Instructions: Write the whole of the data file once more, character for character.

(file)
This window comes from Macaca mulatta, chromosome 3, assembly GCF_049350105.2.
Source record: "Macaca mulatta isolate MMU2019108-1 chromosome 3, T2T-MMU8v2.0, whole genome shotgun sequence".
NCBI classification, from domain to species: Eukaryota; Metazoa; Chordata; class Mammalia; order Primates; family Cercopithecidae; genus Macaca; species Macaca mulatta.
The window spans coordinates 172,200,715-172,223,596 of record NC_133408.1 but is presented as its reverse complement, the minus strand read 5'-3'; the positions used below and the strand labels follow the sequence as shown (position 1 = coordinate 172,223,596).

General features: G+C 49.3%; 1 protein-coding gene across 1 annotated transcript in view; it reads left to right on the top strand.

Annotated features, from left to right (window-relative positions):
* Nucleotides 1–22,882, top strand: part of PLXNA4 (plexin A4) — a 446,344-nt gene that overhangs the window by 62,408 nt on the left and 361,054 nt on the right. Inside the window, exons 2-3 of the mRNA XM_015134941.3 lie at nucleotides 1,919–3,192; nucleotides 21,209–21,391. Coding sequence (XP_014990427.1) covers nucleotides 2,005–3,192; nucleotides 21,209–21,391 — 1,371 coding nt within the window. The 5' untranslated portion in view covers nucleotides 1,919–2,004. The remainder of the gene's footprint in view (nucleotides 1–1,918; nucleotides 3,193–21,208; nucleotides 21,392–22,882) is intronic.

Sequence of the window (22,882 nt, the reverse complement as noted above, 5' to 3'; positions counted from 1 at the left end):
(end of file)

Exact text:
This window comes from Macaca mulatta, chromosome 3, assembly GCF_049350105.2.
Source record: "Macaca mulatta isolate MMU2019108-1 chromosome 3, T2T-MMU8v2.0, whole genome shotgun sequence".
NCBI classification, from domain to species: Eukaryota; Metazoa; Chordata; class Mammalia; order Primates; family Cercopithecidae; genus Macaca; species Macaca mulatta.
The window spans coordinates 172,200,715-172,223,596 of record NC_133408.1 but is presented as its reverse complement, the minus strand read 5'-3'; the positions used below and the strand labels follow the sequence as shown (position 1 = coordinate 172,223,596).

General features: G+C 49.3%; 1 protein-coding gene across 1 annotated transcript in view; it reads left to right on the top strand.

Annotated features, from left to right (window-relative positions):
* Nucleotides 1–22,882, top strand: part of PLXNA4 (plexin A4) — a 446,344-nt gene that overhangs the window by 62,408 nt on the left and 361,054 nt on the right. Inside the window, exons 2-3 of the mRNA XM_015134941.3 lie at nucleotides 1,919–3,192; nucleotides 21,209–21,391. Coding sequence (XP_014990427.1) covers nucleotides 2,005–3,192; nucleotides 21,209–21,391 — 1,371 coding nt within the window. The 5' untranslated portion in view covers nucleotides 1,919–2,004. The remainder of the gene's footprint in view (nucleotides 1–1,918; nucleotides 3,193–21,208; nucleotides 21,392–22,882) is intronic.

Sequence of the window (22,882 nt, the reverse complement as noted above, 5' to 3'; positions counted from 1 at the left end):